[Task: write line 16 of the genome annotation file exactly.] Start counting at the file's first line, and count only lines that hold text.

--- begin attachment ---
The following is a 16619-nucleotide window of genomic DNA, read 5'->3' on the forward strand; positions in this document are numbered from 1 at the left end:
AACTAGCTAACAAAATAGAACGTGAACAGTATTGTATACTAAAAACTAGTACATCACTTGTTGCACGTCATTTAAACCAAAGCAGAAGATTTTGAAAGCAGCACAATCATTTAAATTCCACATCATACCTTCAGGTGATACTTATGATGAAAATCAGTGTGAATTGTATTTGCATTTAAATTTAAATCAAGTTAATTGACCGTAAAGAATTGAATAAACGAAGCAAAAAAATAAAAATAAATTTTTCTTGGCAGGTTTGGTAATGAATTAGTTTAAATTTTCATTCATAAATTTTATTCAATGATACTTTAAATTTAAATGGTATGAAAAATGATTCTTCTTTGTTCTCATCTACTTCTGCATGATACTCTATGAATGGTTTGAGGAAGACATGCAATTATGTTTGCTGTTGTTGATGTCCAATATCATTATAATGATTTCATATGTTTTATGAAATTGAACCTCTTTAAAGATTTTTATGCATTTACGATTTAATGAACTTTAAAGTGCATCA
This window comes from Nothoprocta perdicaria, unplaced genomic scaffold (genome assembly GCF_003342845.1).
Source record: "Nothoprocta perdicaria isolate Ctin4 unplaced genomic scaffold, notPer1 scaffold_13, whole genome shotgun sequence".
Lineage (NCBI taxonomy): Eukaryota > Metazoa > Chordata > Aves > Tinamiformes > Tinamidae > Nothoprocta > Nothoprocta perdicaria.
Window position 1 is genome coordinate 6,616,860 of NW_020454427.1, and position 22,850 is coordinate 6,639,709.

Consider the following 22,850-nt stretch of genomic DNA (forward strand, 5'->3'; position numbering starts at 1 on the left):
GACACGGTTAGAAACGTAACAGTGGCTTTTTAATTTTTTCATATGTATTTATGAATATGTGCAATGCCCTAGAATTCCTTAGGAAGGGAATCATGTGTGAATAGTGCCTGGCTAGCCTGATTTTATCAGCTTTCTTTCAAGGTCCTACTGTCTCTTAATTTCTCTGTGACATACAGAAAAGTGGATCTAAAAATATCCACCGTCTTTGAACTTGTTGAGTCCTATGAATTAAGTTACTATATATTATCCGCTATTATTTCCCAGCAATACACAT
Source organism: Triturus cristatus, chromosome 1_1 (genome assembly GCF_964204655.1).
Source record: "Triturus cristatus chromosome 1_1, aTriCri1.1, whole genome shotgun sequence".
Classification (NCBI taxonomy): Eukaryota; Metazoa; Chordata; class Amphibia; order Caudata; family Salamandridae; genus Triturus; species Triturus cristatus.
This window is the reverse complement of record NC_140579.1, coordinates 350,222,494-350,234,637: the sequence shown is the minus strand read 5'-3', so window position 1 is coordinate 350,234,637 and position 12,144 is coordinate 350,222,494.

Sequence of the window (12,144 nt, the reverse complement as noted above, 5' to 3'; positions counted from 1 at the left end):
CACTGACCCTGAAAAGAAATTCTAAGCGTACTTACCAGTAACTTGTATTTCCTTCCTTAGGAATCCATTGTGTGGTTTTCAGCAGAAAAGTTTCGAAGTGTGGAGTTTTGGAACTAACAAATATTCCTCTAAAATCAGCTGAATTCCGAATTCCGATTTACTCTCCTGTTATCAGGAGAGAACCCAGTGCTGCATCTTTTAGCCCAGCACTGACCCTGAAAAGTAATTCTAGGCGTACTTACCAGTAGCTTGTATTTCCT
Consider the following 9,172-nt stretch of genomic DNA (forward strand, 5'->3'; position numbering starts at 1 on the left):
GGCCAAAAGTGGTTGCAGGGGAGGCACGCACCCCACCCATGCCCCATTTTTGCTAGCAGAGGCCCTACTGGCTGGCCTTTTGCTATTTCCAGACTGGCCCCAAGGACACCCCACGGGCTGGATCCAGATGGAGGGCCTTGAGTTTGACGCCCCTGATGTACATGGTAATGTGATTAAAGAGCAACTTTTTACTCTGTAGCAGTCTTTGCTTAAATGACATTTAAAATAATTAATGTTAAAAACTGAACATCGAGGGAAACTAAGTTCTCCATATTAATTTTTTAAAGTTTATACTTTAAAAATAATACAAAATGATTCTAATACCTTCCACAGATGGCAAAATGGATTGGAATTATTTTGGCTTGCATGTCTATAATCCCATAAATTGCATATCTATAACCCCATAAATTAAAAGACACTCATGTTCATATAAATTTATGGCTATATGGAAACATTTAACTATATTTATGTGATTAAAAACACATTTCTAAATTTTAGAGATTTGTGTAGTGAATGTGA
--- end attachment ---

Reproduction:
GGCCAAAAGTGGTTGCAGGGGAGGCACGCACCCCACCCATGCCCCATTTTTGCTAGCAGAGGCCCTACTGGCTGGCCTTTTGCTATTTCCAGACTGGCCCCAAGGACACCCCACGGGCTGGATCCAGATGGAGGGCCTTGAGTTTGACGCCCCTGATGTACATGGTAATGTGATTAAAGAGCAACTTTTTACTCTGTAGCAGTCTTTGCTTAAATGACATTTAAAATAATTAATGTTAAAAACTGAACATCGAGGGAAACTAAGTTCTCCATATTAATTTTTTAAAGTTTATACTTTAAAAATAATACAAAATGATTCTAATACCTTCCACAGATGGCAAAATGGATTGGAATTATTTTGGCTTGCATGTCTATAATCCCATAAATTGCATATCTATAACCCCATAAATTAAAAGACACTCATGTTCATATAAATTTATGGCTATATGGAAACATTTAACTATATTTATGTGATTAAAAACACATTTCTAAATTTTAGAGATTTGTGTAGTGAATGTGA